Fake emails, PayPal spoofs, viruses, scams & YOU

A

Amphipoda

Guest
Somewhat off topic, but those of us using PayPal and/or receiving
emails of unknown origin should know the following...

10 ways to recognize fake (spoof) emails:

1) Generic greetings. Many spoof emails begin with a general
greeting, such as: "Dear PayPal member." If you do not see your first
and last name, be suspicious and do not click on any links or button.

2) A fake sender's address. A spoof email may include a forged email
address in the "From" field. This field is easily altered.

3) A false sense of urgency. Many spoof emails try to deceive you
with the threat that your account is in jeopardy if you don't update
it ASAP. They may also state that an unauthorized transaction has
recently occurred on your account, or claim PayPal is updating its
accounts and needs information fast.

4) Fake links. Always check where a link is going before you click.
Move your mouse over it and look at the URL in your browser or email
status bar. A fraudulent link is dangerous. If you click on one, it
could:
-Direct you to a spoof website that tries to collect your personal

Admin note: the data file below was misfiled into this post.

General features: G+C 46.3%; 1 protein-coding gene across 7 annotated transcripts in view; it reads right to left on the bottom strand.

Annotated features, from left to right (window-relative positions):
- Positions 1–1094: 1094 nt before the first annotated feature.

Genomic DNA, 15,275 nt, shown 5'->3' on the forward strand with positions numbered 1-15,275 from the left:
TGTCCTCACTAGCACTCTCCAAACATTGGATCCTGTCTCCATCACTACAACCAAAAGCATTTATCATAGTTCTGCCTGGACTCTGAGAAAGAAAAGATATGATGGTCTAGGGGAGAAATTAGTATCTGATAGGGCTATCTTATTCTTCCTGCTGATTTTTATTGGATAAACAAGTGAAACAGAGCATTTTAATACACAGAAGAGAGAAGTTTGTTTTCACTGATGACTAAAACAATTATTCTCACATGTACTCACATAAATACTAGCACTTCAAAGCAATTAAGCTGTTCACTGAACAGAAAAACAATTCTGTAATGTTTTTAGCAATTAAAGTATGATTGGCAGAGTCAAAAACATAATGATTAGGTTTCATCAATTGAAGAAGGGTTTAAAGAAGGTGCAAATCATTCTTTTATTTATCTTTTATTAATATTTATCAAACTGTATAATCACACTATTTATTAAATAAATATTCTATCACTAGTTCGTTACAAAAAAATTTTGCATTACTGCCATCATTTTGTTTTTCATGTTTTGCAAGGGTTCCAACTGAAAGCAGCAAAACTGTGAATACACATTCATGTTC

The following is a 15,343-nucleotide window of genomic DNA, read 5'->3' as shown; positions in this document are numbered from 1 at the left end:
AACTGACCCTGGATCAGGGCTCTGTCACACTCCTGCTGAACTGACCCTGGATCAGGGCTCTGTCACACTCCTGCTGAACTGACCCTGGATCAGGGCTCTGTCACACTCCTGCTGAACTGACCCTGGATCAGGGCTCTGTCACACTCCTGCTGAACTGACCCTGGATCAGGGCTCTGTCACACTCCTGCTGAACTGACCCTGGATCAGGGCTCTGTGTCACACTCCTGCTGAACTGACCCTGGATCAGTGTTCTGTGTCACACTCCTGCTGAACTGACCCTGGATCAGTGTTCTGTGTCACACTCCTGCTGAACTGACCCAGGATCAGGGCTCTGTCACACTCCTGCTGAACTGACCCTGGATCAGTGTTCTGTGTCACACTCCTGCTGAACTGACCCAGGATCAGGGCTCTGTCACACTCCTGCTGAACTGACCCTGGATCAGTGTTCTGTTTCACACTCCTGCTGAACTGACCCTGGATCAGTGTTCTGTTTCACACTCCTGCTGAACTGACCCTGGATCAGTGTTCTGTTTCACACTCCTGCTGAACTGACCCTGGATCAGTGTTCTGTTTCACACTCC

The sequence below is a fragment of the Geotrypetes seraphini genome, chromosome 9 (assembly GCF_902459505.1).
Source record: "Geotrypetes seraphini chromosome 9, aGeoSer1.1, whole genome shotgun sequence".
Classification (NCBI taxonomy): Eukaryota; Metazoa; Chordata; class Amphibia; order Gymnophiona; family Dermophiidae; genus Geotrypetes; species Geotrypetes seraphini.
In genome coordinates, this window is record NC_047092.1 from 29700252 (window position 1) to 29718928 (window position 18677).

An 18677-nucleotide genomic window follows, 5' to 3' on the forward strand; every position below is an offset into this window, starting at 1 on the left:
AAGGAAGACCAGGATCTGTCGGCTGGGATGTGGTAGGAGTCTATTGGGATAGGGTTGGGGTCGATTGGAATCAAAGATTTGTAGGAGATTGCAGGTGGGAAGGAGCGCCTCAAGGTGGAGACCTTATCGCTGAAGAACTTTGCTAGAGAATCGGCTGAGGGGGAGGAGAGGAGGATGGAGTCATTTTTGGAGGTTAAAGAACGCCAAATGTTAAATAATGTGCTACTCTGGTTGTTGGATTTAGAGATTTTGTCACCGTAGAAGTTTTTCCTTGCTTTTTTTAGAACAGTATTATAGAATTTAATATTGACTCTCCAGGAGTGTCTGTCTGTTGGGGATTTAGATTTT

data.
-Install spyware on your system. Spyware is an application that can
enable a hacker to monitor your actions and steal any passwords or
credit card numbers you type online.
-Cause you to download a virus that could disable your computer.

5) Emails that appear to be websites. Some emails will look like a
website in order to get you to enter personal information. PayPal
never asks for personal information in an email.

6) Deceptive URLs. Only enter your PayPal password on PayPal pages.
These begin with https://www.paypal.com/
-If you see an @ sign in the middle of a URL, there's a good chance
this is a spoof. Legitimate companies use a domain name (e.g.
https://www.company.com).
-Even if a URL contains the word "PayPal," it may not be a PayPal
site. Examples of deceptive URLs include: www.paypalsecure.com,
www.paypa1.com, www.secure-paypal.com, and www.paypalnet.com.
-Always log in to PayPal by opening a new web browser and typing in
the following: https://www.paypal.com/
-Never log in to PayPal from a link in an email

7) Misspellings and bad grammar. Spoof emails often contain
misspellings, incorrect grammar, missing words, and gaps in logic.
Mistakes also help fraudsters avoid spam filters.

8) Unsafe sites. The term "https" should always precede any website
address where you enter personal information. The "s" stands for
secure. If you don't see "https," you're not in a secure web session,
and you should not enter data.

9) Pop-up boxes. PayPal will never use a pop-up box in an email as
pop-ups are not secure.

10) Attachments. Like fake links, attachments are frequently used in
spoof emails and are dangerous. Never click on an attachment. It
could cause you to download spyware or a virus. PayPal will never
email you an attachment or a software update to install on your
computer.

Hope this help the amphibious community at large just a little.

Amphipoda~
 
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